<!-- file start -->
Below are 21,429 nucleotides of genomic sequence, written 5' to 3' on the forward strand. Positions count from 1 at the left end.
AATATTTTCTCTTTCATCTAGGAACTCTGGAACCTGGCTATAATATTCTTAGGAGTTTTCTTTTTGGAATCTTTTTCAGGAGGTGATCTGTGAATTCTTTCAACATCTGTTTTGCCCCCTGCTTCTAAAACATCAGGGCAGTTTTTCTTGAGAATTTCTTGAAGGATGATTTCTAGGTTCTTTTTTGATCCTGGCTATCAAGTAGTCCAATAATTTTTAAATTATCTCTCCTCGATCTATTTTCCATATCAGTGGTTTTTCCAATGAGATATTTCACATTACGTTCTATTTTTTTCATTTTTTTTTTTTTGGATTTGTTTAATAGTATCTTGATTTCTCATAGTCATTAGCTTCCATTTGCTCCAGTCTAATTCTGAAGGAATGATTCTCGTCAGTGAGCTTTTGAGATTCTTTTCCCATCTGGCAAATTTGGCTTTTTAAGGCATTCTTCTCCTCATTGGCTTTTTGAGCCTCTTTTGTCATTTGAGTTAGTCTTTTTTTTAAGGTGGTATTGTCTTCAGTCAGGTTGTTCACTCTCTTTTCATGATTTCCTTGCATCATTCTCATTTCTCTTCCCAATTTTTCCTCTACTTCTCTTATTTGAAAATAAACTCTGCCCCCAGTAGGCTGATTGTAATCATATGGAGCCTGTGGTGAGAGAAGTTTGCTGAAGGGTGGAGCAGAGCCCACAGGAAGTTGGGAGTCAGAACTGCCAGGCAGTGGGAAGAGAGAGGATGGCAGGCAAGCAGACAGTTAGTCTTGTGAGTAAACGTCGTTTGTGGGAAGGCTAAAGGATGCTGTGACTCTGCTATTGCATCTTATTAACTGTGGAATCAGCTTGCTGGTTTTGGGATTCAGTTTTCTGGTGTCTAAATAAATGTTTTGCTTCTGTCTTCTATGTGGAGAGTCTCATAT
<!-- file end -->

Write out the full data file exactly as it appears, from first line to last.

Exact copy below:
Below are 21,429 nucleotides of genomic sequence, written 5' to 3' on the forward strand. Positions count from 1 at the left end.
AATATTTTCTCTTTCATCTAGGAACTCTGGAACCTGGCTATAATATTCTTAGGAGTTTTCTTTTTGGAATCTTTTTCAGGAGGTGATCTGTGAATTCTTTCAACATCTGTTTTGCCCCCTGCTTCTAAAACATCAGGGCAGTTTTTCTTGAGAATTTCTTGAAGGATGATTTCTAGGTTCTTTTTTGATCCTGGCTATCAAGTAGTCCAATAATTTTTAAATTATCTCTCCTCGATCTATTTTCCATATCAGTGGTTTTTCCAATGAGATATTTCACATTACGTTCTATTTTTTTCATTTTTTTTTTTTTGGATTTGTTTAATAGTATCTTGATTTCTCATAGTCATTAGCTTCCATTTGCTCCAGTCTAATTCTGAAGGAATGATTCTCGTCAGTGAGCTTTTGAGATTCTTTTCCCATCTGGCAAATTTGGCTTTTTAAGGCATTCTTCTCCTCATTGGCTTTTTGAGCCTCTTTTGTCATTTGAGTTAGTCTTTTTTTTAAGGTGGTATTGTCTTCAGTCAGGTTGTTCACTCTCTTTTCATGATTTCCTTGCATCATTCTCATTTCTCTTCCCAATTTTTCCTCTACTTCTCTTATTTGAAAATAAACTCTGCCCCCAGTAGGCTGATTGTAATCATATGGAGCCTGTGGTGAGAGAAGTTTGCTGAAGGGTGGAGCAGAGCCCACAGGAAGTTGGGAGTCAGAACTGCCAGGCAGTGGGAAGAGAGAGGATGGCAGGCAAGCAGACAGTTAGTCTTGTGAGTAAACGTCGTTTGTGGGAAGGCTAAAGGATGCTGTGACTCTGCTATTGCATCTTATTAACTGTGGAATCAGCTTGCTGGTTTTGGGATTCAGTTTTCTGGTGTCTAAATAAATGTTTTGCTTCTGTCTTCTATGTGGAGAGTCTCATAT